I always used to enjoy cooking; trying new things out and producing a properly presented and tasty meal, but going on Weightwatchers (or Slimming World - pick your poison) killed that for me over time. Most recipes from normal books worked out too heavy on points to be allowed or even contemplated. The recipes suggested on those plans were, for the most part, underwhelming in some fashion - either they were tiny portions, or tasted artificial because of the substitutions made, or just tasted flat and empty because there was no fat in them. And then of course there was the fact that, over time, vegetables and even fruit came to seem like a punishment because they were basically all I could eat when I'd gone off plan and had to restrict heavily to feel like I was in control still.
At first, when I started a new plan, it felt like an adventure trying to figure out how to make normal recipes work but, after several years, it just felt like a burden.
For the first 2 years after giving up on dieting, I ate whatever I wanted. I ate macaroni cheese, takeaway, pizza - just reacquainting myself with everything that had been forbidden whilst I was away dieting. I also put on, at times on and off, about a stone during that time - just to be real with you about what leaving dieting and getting to grips with my emotional eating meant.
Finally, in 2017, I felt ready to start reintroducing healthy food on a regular basis and I started looking round for inspiration. I wanted simple meals, loads of flavour, balanced nutritionally, accessible.
I've found a few books that have been instrumental in finding my balance as well as joy in the kitchen again, and thought I'd share:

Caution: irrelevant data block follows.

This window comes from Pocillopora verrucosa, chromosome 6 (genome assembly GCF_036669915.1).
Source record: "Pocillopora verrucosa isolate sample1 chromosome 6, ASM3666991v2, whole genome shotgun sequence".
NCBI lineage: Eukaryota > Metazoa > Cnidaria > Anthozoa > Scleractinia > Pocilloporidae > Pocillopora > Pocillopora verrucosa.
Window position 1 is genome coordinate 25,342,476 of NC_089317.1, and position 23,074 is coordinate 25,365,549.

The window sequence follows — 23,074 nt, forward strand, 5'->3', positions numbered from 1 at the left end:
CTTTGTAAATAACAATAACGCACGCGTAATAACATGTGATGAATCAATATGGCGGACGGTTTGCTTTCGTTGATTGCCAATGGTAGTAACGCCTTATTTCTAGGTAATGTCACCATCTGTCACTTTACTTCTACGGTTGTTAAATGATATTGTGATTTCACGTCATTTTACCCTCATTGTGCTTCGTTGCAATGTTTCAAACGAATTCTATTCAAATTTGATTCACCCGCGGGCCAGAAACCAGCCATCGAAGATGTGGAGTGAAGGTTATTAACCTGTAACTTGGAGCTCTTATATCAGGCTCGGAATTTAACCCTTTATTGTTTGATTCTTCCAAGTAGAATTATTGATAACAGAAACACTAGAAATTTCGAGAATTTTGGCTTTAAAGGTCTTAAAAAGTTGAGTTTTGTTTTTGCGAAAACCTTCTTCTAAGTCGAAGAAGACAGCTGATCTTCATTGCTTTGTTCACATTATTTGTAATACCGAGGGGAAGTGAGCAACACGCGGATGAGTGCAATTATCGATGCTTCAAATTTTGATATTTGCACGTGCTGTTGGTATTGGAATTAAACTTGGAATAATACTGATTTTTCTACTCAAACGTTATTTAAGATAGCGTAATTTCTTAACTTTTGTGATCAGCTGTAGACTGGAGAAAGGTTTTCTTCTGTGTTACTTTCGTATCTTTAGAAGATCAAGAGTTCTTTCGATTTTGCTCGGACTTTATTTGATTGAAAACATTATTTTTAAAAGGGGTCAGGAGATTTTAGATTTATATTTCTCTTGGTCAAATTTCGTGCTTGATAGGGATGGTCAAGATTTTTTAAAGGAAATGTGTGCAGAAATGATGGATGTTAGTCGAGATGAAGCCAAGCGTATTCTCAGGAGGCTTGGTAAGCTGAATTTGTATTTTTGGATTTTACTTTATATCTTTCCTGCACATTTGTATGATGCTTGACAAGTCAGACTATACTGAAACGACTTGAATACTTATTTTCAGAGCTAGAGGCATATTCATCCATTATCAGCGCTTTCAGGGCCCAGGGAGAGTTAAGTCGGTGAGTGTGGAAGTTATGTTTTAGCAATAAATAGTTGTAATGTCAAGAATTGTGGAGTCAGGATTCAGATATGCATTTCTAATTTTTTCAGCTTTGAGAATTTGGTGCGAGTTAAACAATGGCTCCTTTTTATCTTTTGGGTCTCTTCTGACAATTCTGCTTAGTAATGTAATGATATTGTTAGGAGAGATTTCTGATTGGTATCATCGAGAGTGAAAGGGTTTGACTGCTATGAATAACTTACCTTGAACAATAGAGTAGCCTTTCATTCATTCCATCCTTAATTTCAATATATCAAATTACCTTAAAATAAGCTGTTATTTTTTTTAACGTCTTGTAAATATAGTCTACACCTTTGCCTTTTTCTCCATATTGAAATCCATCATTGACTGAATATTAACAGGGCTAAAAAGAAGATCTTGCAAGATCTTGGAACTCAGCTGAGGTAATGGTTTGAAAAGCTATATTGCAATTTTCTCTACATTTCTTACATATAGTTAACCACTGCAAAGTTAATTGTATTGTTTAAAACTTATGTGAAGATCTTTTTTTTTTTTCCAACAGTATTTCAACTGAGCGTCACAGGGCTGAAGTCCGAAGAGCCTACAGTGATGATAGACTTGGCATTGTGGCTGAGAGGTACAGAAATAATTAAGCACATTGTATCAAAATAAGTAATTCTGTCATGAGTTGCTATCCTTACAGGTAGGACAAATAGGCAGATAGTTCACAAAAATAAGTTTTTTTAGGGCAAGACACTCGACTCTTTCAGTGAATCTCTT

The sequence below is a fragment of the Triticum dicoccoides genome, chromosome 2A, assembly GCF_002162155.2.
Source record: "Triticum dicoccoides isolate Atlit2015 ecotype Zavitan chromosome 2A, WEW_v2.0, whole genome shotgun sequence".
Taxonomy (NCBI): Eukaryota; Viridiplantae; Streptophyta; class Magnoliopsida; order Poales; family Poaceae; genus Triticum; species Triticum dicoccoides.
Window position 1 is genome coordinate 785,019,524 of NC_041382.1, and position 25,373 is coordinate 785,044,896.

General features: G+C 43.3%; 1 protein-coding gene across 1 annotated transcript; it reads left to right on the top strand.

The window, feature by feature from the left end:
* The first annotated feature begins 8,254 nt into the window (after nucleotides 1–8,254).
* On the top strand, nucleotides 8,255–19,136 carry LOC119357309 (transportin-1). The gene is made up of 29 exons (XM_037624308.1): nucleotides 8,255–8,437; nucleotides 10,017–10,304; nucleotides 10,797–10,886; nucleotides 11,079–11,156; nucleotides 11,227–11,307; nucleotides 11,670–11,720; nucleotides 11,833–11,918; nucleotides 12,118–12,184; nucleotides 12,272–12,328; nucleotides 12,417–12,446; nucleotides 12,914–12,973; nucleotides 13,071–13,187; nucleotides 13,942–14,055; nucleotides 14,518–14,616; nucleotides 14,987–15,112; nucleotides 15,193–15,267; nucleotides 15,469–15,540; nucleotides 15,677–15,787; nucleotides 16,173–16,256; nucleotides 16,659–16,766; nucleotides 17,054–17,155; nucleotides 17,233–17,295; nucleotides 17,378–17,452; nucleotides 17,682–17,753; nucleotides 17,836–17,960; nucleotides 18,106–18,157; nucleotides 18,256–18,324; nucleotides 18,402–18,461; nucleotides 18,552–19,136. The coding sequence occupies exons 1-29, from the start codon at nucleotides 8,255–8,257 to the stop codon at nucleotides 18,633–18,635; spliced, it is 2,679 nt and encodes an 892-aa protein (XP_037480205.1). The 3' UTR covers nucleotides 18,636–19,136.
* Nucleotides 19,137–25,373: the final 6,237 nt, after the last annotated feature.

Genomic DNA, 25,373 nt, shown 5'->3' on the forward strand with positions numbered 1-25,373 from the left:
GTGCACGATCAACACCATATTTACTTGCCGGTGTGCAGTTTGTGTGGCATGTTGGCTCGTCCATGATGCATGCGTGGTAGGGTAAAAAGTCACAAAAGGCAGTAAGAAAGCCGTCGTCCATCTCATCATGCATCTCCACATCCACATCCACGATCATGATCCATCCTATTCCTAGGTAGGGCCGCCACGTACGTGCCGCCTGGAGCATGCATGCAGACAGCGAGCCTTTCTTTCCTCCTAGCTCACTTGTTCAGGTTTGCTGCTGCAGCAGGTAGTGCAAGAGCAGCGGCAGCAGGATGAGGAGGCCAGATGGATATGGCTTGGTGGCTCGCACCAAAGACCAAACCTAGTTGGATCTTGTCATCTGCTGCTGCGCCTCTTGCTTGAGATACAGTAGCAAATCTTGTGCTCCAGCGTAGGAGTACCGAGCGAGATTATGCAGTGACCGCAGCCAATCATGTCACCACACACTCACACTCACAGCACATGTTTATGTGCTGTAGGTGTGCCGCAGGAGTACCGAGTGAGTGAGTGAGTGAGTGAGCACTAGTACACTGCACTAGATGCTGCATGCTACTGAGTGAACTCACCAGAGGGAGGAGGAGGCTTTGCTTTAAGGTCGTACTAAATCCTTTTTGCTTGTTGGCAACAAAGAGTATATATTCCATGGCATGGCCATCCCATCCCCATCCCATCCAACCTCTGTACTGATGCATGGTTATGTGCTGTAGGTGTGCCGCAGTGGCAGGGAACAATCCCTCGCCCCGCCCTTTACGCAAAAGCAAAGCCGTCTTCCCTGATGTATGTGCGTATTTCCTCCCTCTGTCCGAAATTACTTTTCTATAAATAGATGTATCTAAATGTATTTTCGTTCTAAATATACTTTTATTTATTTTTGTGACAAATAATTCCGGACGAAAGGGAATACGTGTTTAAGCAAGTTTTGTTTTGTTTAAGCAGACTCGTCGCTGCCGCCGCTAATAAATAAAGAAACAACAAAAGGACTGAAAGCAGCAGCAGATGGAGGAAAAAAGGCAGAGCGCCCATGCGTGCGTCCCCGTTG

Lean in 15 by Joe Wicks- any of them. Hear me out on this! Yes - technically, these are part of an eating plan, but I do not follow that plan. I do however cook from these on a very regular basis as they are actually brilliant. Most meals are ready within 15-20 mins. The ingredients list is varied but also accessible - lots of reliance on store cupboard essentials and spices, lots of variety in the proteins used and a mix of traditional carbs (pasta, rice, potatoes, quinoa) and lower carb meals that are still highly satisfying and keep you full. The instructions are clear, the pictures are bright and the results are good - I've only found one or two I wasn't personally keen on. Also - most of the portions given are for one or two people, so you can easily scale up, but don't have to do the annoying calculations to try and scale down that often occur. I have the red and blue books, plus The Fat Loss Plan and will definitely be buying the others at some point.
I also dip in and out of Gizzi's Kitchen Magic by Gizzi Erskine and pretty much anything Mary Berry, as well as referencing BBC Good Food site often.
The thing these books all have in common is that they aren't overly "clean eating" - they're not vegan, or even specifically veggie, but they are all about making your food from scratch at home and knowing what's in it. I often batch cook now and started taking leftovers for lunches. I even make snacks to take to work with me, including energy balls, home-made hummus and little yoghurt pots. And I got comfortable with the idea of using protein powders to add oomph to my breakfasts which has massively helped break my snacking / sweet food addiction cycle.
Everything pictured here is something I've loved eating in the last 12 months and regularly cook again and again.
How do you feel about cooking?? Love it or hate it?